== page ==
Most casual China-watchers will have heard of the Chinese tech giant Tencent, or at a minimum, their ubiquitous social app WeChat. The company is China’s most valuable by market capitalization at a whopping four point four trillion Hong Kong dollars (US$575B), and is the world’s 10th most-valuable (August 2021). For both Dongfang Hour co-hosts, Tencent is also a sort of “Hometown Team”, with the company being HQed in the Southern Chinese metropolis of Shenzhen, where your two co-hosts spent a combined ~7 years.
Despite Tencent’s massive success on earth, the company is seemingly not satisfied. That is to say, earlier this year, we saw an announcement about plans for a space program. During 2021 World AI Conference in Shanghai on July 8th, Tencent, through its CEO Pony Ma, announced that it would launch a “Star Exploration Program” (探月计划) in collaboration with the National Astronomical Observatories of China (NAOC), a branch of CAS and managing most (but not all) of China’s observatories. This includes a large number of optical and radio telescopes, such as the massive 500m aperture radio telescope in Guizhou called FAST, and the largest such telescope in the world.
Astronomy, Data processing, and AI
Astronomy is one of the very data-intensive branches of space sciences, where AI, computer power, and Cloud computing make absolute sense. Imagine the dozens and dozens of professional telescopes, continuously pointing at different areas of the sky and collecting TB and TB of data, and that all need specific processing. Tencent, as one of China’s leading tech firms, is clearly in a position to play a role here.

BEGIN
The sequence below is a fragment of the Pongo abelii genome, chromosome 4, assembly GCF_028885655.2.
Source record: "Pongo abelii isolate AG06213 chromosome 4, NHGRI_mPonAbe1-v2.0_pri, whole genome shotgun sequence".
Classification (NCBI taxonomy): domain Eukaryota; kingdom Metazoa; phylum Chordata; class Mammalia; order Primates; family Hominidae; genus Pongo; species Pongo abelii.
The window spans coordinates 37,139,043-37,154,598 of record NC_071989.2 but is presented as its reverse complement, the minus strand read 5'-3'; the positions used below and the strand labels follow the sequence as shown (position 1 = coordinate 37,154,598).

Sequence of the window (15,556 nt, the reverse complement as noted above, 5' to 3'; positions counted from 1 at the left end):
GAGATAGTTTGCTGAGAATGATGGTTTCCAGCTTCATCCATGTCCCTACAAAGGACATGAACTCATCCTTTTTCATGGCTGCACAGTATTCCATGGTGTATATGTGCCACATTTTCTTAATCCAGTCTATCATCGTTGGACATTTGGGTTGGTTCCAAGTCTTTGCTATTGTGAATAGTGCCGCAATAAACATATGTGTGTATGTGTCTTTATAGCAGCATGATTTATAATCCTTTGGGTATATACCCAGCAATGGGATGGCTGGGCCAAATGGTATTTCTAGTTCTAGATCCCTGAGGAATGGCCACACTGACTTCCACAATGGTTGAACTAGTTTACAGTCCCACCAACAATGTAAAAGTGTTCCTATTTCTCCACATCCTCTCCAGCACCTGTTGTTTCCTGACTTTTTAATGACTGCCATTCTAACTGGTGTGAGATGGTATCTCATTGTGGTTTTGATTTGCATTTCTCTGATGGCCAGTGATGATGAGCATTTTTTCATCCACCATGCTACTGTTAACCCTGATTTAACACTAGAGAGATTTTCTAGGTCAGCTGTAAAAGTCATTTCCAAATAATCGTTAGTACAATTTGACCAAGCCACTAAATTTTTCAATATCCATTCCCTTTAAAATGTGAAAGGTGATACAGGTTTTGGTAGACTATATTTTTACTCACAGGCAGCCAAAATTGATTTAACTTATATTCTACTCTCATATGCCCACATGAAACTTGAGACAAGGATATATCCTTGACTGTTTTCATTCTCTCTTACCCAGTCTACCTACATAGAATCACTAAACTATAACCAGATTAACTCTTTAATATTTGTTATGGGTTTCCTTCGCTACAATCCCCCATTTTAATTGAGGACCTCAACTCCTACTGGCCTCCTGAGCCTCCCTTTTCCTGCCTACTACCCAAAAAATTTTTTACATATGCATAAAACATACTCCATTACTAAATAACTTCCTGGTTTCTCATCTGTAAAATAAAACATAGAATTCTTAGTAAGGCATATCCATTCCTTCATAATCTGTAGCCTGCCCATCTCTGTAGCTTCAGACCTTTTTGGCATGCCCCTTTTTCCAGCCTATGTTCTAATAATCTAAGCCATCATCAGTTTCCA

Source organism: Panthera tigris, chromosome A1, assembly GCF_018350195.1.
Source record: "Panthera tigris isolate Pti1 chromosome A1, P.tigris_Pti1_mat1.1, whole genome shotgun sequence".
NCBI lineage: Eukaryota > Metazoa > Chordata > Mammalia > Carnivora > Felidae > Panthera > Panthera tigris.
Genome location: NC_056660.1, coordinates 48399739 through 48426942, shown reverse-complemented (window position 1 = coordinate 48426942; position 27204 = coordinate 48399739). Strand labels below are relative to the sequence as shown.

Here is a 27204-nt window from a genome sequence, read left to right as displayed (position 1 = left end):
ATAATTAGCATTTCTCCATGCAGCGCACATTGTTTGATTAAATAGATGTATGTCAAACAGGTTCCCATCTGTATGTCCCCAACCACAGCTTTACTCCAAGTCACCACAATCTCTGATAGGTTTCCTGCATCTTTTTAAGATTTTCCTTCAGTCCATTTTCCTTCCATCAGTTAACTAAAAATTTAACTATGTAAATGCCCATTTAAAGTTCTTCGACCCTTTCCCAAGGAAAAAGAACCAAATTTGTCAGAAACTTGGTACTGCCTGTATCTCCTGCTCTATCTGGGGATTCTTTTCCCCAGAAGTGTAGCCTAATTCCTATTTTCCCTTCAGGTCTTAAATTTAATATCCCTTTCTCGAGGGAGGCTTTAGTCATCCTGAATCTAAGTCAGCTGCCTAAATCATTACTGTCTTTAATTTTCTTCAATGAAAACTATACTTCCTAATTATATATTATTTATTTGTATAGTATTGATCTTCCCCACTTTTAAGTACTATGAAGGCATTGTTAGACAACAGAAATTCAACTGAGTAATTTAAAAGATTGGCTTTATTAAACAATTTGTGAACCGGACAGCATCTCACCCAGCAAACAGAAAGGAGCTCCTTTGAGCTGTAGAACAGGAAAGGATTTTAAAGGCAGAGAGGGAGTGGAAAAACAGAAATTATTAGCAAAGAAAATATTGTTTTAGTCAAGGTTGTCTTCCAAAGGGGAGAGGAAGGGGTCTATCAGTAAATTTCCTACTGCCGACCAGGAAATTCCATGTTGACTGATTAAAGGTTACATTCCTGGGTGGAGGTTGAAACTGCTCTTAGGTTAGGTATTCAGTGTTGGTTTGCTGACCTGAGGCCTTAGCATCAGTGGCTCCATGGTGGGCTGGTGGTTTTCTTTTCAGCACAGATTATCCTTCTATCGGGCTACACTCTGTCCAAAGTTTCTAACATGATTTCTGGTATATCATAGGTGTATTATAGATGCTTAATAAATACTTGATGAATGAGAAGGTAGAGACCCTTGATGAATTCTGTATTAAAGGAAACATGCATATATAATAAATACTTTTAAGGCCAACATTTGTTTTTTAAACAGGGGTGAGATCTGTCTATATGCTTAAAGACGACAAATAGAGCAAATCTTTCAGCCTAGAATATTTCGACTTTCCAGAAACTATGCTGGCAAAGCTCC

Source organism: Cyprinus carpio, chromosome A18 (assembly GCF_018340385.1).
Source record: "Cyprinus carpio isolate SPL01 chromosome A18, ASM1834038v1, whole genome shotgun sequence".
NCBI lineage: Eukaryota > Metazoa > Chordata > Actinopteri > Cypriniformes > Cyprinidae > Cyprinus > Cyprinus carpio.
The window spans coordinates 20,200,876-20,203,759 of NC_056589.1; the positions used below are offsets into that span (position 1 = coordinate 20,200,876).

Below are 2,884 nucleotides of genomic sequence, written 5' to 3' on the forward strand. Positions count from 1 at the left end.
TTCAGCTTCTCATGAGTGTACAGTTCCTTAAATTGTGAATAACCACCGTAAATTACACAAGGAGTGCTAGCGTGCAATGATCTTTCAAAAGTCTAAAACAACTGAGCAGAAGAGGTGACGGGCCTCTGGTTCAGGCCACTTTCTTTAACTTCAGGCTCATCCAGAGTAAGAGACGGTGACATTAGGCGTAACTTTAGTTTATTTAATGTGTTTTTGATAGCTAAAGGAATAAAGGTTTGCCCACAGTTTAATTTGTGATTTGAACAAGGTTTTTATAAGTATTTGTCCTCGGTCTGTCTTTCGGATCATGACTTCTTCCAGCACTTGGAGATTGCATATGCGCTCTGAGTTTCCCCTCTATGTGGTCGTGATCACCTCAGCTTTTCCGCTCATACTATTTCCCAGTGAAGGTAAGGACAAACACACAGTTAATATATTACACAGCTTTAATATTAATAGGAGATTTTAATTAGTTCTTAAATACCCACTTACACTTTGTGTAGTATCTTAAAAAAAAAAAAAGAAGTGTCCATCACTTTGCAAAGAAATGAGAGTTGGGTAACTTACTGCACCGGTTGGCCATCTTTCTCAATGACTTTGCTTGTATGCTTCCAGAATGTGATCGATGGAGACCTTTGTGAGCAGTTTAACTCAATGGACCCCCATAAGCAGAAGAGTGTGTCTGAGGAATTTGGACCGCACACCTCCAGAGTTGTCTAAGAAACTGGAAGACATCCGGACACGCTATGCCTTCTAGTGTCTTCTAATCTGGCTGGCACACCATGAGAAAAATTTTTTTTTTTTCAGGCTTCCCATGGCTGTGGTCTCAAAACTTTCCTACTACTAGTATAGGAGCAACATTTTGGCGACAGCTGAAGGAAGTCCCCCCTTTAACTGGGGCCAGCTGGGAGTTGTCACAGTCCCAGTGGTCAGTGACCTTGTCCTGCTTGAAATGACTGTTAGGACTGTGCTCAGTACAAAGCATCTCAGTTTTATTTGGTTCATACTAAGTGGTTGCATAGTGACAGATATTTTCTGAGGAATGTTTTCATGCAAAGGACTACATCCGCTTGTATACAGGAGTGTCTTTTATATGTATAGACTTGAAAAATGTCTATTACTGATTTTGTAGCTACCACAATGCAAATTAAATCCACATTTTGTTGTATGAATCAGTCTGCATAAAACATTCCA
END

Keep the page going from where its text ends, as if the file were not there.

The timing is interesting, as many Chinese tech companies are facing regulatory crackdowns, Tencent among them. Moving into a rather sensitive area like space is therefore a pretty bold move, in particular doing so via an announcement from the company CEO, who is known to be quite a bit more low-profile than some of his peers. During Ma’s speech, which was delivered via a Wechat for Business voice message and lasted a whopping 145 seconds, he highlighted the importance of AI in improving people’s lives, and highlighted Tencent’s emphasis on “sustainable AI innovation”.
Last point to note on the World AI Conference and Chinese tech–Robin Li, CEO of Baidu, also gave a speech (in person), during which he mentioned the importance of AI and computing for the Zhurong Rover, and made a connection between the tech involved with Zhurong and the tech required for autonomous vehicles.
Tencent’s strong skills in AI and Cloud will definitely benefit the NAOC. It is not entirely clear what’s in this deal for Tencent, but considering the amount of data to be processed and the size of the NAOC, this deal represents at the very least a very nice additional big customer to Tencent AI/Cloud services, as well as a good PR event.
Outside of the relatively recent news, Tencent has been tangentially involved in space before. The company is a major investor in Argentinian EO satellite operator and data analytics company Satellogic, with Tencent having been a major contributor to the company’s B-round of funding, raised in late 2019, and had previously participated in prior rounds.
Overall, an interesting development for Tencent.While we are still likely a ways from using WeChat Pay on the moon, we can be pretty sure that China’s leading tech firm is going to continue to grow its presence in space.